The acrylate-containing polymers having high acid numbers are the preferred film formers or binders for compositions in accordance with this invention, particularly for use as a film on a printed circuit board which must pass IPC/ANSI SM-840A Class III tests. However, because of the large number of acidic groups in these polymers, there are limitations to long-term stability of compositions containing both acrylic film formers and the epoxy resins, which are another component of the photoimageable compositions. The acrylate-containing polymers are, however, compatible with epoxy resins for relatively short periods, and there is generally no urgency to apply these resins immediately after final formulation. Thus, compositions containing both acrylate polymers having free carboxylic acid groups and epoxide resins may be provided as one-part liquid compositions for application to printed circuit boards or even as partially cured (heat-bumped) layers of dry films. The shelf-life of such compositions depends upon the particular components of the system, e.g., the acid number of the particular acrylic binder which is used, and the temperature at which the composition is stored prior to use. The compatibility problems of epoxy resins in the presence of free carboxyl groups may, however, require liquid compositions or dry films formed therefrom to be used within a shorter period of time than is customary in the art. Because of the long-term compatibility problem of the acrylate-containing binder polymers and epoxy resins, a composition may be provided commercially as a two-part system, one part containing the acrylate-containing binder and the other part containing the epoxy resin. The remaining components are appropriately distributed among the two parts of the system, it being generally desirable in such two-part systems to keep curing agents separate from the corresponding polymerizable or cross-linkable materials.

Another type of material used as binders in photoimageable compositions in accordance with the present invention are styrene-maleic anhydride copolymers in which the mer units derived from maleic anhydride remain in the anhydride state. The polymers, while having no free hydroxyl or carboxylic acid groups, may be saponified in alkaline solution to the acid form. Styrene-maleic anhydride copolymers, which are saponifiable to acid numbers of about 100 or more, are preferred, as they provide good solubility in aqueous solution.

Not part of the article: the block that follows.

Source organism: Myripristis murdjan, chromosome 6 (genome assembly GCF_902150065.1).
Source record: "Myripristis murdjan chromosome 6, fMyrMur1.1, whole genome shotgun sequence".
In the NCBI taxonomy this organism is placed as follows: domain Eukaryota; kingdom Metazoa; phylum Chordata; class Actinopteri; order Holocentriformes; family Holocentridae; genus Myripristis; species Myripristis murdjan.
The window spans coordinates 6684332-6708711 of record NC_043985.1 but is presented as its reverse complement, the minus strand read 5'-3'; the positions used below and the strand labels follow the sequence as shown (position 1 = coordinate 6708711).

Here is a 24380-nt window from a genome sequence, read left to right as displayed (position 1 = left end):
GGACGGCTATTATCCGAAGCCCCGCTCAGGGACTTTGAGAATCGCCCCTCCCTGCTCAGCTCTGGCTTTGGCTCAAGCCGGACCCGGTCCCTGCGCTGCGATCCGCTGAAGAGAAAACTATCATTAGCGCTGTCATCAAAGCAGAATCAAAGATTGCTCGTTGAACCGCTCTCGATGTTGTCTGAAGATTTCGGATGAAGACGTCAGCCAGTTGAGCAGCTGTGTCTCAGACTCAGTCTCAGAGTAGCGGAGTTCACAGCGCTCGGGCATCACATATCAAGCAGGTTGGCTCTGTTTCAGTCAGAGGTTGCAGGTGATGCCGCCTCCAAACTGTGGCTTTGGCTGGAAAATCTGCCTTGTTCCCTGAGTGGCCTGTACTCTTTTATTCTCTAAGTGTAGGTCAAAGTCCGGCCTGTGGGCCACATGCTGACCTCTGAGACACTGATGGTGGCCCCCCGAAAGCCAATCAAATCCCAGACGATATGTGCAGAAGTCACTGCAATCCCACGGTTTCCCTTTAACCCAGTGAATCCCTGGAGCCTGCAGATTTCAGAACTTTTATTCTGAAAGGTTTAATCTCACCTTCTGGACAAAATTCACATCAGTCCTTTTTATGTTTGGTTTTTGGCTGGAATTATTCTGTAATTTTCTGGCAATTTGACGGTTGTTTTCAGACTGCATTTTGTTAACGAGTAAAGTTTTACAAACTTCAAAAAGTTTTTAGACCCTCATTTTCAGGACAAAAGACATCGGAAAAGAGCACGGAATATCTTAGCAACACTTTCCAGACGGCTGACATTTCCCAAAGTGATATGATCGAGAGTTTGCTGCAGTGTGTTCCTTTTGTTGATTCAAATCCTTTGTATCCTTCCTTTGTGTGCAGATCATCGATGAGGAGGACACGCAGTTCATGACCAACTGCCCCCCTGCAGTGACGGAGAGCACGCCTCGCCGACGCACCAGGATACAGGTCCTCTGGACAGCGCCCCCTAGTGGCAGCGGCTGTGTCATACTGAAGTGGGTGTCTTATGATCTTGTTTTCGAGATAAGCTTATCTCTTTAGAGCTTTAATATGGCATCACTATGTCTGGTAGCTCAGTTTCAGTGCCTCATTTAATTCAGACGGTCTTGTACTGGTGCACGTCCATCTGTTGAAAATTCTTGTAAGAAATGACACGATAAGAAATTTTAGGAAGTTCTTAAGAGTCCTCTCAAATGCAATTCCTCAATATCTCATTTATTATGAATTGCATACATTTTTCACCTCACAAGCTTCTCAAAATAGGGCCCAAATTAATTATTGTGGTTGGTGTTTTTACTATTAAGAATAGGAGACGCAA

A type of film-forming binder which is long-term compatible with epoxy resins is polyvinyl alcohols. Polyvinyl alcohols are substantially saponified poly-vinyl acetates, preferably being at least about 80% hydrolyzed. Polyvinyl alcohols are available in a wide variety of viscosities, and viscosities are selected for the particular application.

Carboxylated polyvinyl alcohols are similar to polyvinyl alcohols, but between about 1 and about 5% of the per units contain free carboxyl groups. Carboxylated polyvinyl alcohols are formed by copolymerizing vinyl acetate and an alkyl ester of acrylic acid and then hydrolyzing the ester bonds of the polymer. Carboxylated polyvinyl alcohols are hydrolyzed to at least about 75%. Because of the free carboxyl groups, this polymer is somewhat less compatible with epoxy resins.

Polyvinyl alcohols suitable for use in accordance with the invention are available from Air Products, Allentown, Pa., under the tradenames Vinol 125, 165, 107, 325, 350,425, WS-42, 205, 523, 540,205S, 523S and 540S. Carboxylated polyvinyl alcohols suitable for use in the invention are sold by Air Products, e.g., under the trade name Vinol 118M. Polyvinyl alcohol and carboxylated polyvinyl alcohol, unlike the acrylate-containing polymers having high acid numbers, are soluble in water, generally regardless of the pH, and therefore do not require basic developers, that is, photoimageable compositions based upon these binder materials may be developed in water. Polyvinyl alcohol and carboxylated polyvinyl alcohols are considered less desirable binders as compared with acrylate binders with respect to hardness and water-susceptability of the finally cured film.

Novolac resins, such as those described in Polymer Chemistry, Malcolm P. Stevens, Addison-Wesley Publishing Company, Inc., Reading, Mass., (1975) pp 324-327, the teachings of which are incorporated herein by reference, are also suitable as binders. Novolac resins have relatively good stability with epoxy resins (an advantage in one part formulations) and can be used to form binders which pass Class III standards.

Other suitable film-forming resins for use in the invention include, but are not limited to, cellulose, and hydroxyethyl cellulose. Furthermore, mixtures of the several polymeric binders discussed above may be included in a photoimageable composition formulation.